Hatma Thuringian (wild rose)
Perennial, grayish tomentose from stellate hairs, herbaceous plant with roots up to 1.5 cm thick. The stem is straight, up to 1.5 m high. The lower leaves are angular-five-lobed, the upper ones are three-seven-lobed. The flowers are pink.
Often found in Ukraine, the Caucasus, Altai and Western Siberia. It grows in meadows, hills, between shrubs, within houses, in gardens and orchards.
Roots are medicinal raw materials.
In terms of its botanical and pharmacological properties, Khatma is close to Althea. The main action is anti-inflammatory (in particular), enveloping and softening; in diseases of the respiratory system, the Thuringian hatma is used as an expectorant. Preparations from the root are used for catarrhal symptoms of the respiratory tract (cough) and the gastrointestinal tract (diarrhea), headache, scrofula, skin diseases.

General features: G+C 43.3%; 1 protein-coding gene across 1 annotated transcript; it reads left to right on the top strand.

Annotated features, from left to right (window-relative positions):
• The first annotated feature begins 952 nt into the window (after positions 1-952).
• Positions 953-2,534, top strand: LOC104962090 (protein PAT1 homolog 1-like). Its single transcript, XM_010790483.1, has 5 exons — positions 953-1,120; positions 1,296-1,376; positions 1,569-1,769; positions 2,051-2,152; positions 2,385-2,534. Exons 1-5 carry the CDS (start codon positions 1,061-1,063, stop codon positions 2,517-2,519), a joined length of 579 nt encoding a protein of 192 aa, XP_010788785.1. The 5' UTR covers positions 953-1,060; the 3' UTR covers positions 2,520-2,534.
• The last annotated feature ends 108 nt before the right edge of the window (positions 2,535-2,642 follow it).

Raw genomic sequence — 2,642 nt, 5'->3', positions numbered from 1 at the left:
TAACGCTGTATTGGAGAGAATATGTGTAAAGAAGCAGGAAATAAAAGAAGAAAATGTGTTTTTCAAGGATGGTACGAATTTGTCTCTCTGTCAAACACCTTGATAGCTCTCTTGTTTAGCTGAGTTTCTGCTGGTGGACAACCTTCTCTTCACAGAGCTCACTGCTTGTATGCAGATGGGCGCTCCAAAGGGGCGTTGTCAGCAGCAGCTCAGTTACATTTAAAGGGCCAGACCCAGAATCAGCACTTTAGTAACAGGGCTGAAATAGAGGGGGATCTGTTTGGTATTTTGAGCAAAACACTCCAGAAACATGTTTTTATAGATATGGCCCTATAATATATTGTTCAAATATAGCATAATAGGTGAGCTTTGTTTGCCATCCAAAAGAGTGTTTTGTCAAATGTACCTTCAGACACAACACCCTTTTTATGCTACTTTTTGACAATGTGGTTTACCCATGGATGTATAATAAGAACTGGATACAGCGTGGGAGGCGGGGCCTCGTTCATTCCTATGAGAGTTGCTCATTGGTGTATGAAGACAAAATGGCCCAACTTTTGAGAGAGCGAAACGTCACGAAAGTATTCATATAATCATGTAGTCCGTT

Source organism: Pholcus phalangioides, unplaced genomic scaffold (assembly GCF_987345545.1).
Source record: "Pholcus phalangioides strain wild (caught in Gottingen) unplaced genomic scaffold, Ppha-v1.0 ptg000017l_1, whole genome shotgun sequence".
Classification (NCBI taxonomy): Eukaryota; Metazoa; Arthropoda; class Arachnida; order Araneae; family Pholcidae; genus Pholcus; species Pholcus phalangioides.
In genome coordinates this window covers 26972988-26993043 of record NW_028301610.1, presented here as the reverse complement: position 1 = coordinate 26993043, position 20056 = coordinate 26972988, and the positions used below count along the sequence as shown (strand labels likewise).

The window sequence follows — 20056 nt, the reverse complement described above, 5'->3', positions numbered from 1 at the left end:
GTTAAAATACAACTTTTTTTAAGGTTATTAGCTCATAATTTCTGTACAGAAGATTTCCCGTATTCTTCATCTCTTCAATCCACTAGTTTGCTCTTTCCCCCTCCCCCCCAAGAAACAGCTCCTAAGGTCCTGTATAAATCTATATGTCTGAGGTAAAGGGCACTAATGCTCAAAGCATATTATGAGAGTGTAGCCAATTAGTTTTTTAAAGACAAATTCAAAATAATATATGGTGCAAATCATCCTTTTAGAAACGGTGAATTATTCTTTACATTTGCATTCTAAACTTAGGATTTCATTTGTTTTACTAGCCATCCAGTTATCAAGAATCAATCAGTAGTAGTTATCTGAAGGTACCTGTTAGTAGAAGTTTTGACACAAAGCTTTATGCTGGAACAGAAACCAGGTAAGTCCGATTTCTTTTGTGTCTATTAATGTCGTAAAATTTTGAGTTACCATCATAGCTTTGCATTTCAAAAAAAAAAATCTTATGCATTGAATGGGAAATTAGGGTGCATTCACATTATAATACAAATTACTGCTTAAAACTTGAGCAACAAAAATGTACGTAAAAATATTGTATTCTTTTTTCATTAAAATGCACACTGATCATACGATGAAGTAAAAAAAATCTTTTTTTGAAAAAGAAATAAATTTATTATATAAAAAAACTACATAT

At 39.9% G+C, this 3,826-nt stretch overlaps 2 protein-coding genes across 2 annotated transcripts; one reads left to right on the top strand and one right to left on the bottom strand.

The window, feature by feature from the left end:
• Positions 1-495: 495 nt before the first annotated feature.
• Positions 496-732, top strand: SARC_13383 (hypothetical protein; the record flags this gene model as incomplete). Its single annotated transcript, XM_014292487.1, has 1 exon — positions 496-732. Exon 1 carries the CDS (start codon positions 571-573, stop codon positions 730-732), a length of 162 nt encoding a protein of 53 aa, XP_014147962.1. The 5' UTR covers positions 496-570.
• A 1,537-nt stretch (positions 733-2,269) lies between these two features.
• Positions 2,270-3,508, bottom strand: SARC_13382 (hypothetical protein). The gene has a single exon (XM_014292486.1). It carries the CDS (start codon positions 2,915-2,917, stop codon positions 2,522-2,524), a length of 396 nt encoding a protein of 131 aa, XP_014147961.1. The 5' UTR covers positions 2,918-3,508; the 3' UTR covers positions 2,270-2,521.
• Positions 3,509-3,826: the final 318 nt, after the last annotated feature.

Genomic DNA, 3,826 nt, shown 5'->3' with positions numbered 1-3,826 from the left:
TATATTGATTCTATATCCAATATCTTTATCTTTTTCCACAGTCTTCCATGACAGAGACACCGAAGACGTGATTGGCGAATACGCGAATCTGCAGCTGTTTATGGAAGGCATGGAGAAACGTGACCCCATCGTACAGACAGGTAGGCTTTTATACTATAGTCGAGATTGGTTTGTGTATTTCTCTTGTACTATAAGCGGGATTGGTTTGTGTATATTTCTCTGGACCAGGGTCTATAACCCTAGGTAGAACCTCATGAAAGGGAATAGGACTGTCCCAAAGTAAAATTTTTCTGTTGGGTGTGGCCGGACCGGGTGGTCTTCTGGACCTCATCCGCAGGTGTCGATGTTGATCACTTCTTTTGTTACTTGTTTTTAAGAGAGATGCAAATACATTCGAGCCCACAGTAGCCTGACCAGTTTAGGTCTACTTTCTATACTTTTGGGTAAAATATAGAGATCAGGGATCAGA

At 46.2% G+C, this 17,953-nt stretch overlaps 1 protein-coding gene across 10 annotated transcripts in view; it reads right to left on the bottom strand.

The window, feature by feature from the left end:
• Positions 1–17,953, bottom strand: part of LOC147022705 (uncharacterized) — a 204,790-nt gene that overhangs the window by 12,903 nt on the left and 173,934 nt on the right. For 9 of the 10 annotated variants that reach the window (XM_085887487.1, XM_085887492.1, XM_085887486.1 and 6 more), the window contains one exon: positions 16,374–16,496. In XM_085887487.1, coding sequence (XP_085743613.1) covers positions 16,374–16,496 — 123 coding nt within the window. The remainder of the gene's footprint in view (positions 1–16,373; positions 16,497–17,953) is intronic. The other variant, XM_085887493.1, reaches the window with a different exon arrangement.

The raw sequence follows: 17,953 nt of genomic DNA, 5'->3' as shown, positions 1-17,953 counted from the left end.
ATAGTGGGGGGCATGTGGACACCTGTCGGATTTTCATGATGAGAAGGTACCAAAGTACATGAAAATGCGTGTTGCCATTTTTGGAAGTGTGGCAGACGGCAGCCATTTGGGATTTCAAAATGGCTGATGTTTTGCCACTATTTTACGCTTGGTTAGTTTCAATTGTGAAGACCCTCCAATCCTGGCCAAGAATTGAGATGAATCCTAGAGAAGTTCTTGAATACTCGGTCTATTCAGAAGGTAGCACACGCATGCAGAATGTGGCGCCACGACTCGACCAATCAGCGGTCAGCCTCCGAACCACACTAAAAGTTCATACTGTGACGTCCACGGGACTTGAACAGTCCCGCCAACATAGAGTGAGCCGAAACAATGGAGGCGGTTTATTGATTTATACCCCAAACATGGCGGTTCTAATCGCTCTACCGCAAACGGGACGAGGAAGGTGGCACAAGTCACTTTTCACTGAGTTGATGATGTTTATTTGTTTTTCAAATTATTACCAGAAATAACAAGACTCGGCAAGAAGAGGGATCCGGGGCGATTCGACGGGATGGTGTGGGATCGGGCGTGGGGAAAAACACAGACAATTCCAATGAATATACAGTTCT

Decoction is weak: 8 g per 200 ml; 1 st. spoon (for children – a teaspoon) 3-4 times every day.
Powder: for rinsing the mucous membrane of the nose, mouth, genitals, a decoction of the root is often replaced with powder from the root, which is diluted with warm water so that it takes the form of liquid sour cream. Before use, the diluted powder should be filtered.
Ointment: 2 tbsp. tablespoons of leaf powder are ground with 2 tbsp. tablespoons of butter or vaseline.